IT’s not so much a New Year’s resolution as a celebration of foodie nostalgia. Shortly before Christmas, we had a festive tea party with friends at which a range of distinctly retro treats were served alongside seasonal classics and favourites.
The retro food included vol au vents – “What are vol au vents?” asked the younger (ie under 40) guests – egg sandwiches, Eccles cakes (surely, Eccles cakes never go out of fashion?), a proper cherry cake and a real trifle topped with silver and gold dragees and almonds.
There were also cheese scones, smoked salmon sandwiches, fattoush, mince pies, a white chocolate cheesecake, biscotti, a chocolate roulade, a chocolate banana teabread made with an interesting barley flour (beremeal) from Orkney, a pomegranate pavlova, chocolate Gateau Louise, chestnut cake, brownies … (I should perhaps add that there were 18 people plus a toddler who wanted to try everything!)
There were gallons of whatever tea anyone wanted and a fresh watermelon and mint drink. (Nobody wanted alcohol, but then this was TEA).
Some time during the leisurely gathering, when the subject of retro food came up, a friend who was coming for New Year mentioned that she would really love a knickerbocker glory. (Unsurprisingly the younger people didn’t know what that was either.)
Gay likes a quest, so she set out to find the right glasses, while I started looking at recipes. There wasn’t one in any of our large and eclectic collection of cookery books. On-line was even more frustrating – there were plenty of pictures (a typical example is included here), but most recipes seemed to be (a) American and (b) full of uninspiring commercial sauces, tinned fruit, boring ice cream, etc. I quickly gave up and we agreed that we would create our own.
And then we forgot all about it. Christmas came and went. The knickerbocker glory glasses sat quietly in their box. New Year’s Eve arrived, four of us sat down to supper. We had pecan and rocket salad, followed by rather festive looking “stacks” – home made tomato sauce, over toasted smoked tofu or chunks of venison sausage on portobello mushrooms, on aubergine burgers on spinach on potato waffles. We headed off to the kitchen to get plates for slices of panettone or cheese and biscuits – and than Gay remembered the knickerbocker glory glasses!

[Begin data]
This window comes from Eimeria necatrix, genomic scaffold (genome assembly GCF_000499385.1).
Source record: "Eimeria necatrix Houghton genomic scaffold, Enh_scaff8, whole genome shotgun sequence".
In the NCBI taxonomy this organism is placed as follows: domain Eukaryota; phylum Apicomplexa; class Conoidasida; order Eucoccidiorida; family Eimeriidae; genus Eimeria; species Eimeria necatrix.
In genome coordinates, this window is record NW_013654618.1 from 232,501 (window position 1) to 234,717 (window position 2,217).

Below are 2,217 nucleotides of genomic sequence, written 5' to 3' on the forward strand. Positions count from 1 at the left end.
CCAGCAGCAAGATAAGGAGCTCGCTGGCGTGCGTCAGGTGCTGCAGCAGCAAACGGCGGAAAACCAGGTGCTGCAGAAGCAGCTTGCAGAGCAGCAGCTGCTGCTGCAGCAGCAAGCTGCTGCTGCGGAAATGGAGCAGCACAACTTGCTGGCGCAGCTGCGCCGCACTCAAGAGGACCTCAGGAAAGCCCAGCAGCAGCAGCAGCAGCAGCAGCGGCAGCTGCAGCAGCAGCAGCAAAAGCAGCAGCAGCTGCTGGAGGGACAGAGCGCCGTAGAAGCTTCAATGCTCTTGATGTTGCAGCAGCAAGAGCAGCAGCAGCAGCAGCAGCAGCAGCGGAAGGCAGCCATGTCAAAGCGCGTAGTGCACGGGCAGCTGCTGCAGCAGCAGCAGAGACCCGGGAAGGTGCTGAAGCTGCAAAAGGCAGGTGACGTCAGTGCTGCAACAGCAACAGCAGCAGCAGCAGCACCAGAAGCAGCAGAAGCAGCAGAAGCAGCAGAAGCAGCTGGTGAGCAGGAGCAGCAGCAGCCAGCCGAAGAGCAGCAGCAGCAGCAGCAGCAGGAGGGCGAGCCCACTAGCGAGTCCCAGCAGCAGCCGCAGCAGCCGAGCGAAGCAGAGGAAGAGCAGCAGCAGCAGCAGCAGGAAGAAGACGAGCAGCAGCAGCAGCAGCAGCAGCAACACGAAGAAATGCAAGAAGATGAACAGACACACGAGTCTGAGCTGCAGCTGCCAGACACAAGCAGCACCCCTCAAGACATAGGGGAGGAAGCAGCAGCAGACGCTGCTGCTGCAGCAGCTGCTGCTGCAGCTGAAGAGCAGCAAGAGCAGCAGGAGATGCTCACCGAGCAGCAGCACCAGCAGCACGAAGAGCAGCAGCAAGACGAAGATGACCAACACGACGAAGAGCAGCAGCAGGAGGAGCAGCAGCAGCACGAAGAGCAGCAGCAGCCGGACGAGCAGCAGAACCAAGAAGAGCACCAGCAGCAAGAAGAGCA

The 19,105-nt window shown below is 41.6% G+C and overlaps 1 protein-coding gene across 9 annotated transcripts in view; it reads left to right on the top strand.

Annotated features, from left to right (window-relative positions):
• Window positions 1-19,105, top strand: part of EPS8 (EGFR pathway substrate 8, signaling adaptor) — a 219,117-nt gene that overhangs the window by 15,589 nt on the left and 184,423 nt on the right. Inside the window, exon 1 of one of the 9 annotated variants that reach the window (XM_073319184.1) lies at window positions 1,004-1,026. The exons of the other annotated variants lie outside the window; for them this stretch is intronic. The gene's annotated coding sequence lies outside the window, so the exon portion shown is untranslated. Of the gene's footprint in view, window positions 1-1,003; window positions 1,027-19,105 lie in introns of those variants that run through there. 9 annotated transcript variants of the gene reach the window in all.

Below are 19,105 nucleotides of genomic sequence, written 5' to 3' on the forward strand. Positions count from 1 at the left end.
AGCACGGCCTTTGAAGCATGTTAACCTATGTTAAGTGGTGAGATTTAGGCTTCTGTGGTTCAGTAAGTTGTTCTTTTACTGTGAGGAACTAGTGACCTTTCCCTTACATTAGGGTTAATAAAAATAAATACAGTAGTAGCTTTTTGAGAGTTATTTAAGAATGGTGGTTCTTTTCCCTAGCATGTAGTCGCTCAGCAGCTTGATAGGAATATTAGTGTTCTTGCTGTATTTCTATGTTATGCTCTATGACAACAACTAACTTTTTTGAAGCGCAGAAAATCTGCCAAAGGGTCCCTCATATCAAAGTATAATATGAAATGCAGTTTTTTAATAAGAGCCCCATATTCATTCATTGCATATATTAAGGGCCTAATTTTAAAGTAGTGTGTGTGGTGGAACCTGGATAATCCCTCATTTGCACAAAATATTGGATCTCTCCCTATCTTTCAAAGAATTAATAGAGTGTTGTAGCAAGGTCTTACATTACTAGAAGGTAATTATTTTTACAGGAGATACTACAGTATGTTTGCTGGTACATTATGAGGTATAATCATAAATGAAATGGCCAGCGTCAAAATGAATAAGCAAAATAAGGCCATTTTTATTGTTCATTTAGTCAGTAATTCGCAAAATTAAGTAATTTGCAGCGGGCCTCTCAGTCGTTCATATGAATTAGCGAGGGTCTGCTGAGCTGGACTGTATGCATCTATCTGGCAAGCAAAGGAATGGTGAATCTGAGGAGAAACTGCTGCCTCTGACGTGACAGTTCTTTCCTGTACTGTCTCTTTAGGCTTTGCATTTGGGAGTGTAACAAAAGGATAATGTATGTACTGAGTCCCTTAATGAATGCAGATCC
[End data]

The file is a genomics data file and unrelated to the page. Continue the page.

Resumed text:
Some time later – our friends still chatting over wine – we carried in the results of some rather frantic “foraging” in the freezer and the larder. Our New Year 2018-19 knickerbocker glories were made with scoops of three sorts of ice-cream (coffee, vanilla and a colourful blood orange sorbet and dark chocolate ice), with dollops of mango butter (a present from my California-based daughter’s trip to Hawaii), a strange but delicious red wine fudge sauce from a California vineyard, generous splashes of haskap syrup (made from Alaskan haskap berries), bananas, blueberries, a handful of raspberries and a freshly made chocolate sauce.
Word has got around. Friends are asking us to make knickerbocker glories when they come to us – and my daughter has put in her request for when we go to see her in a few weeks time.
Inspired by the fun of rediscovering old favourites, we have all agreed that the Christmas tea party will become a regular event, and we will have a year of reviving long-forgotten flavours to entertain friends (and perhaps a few readers!)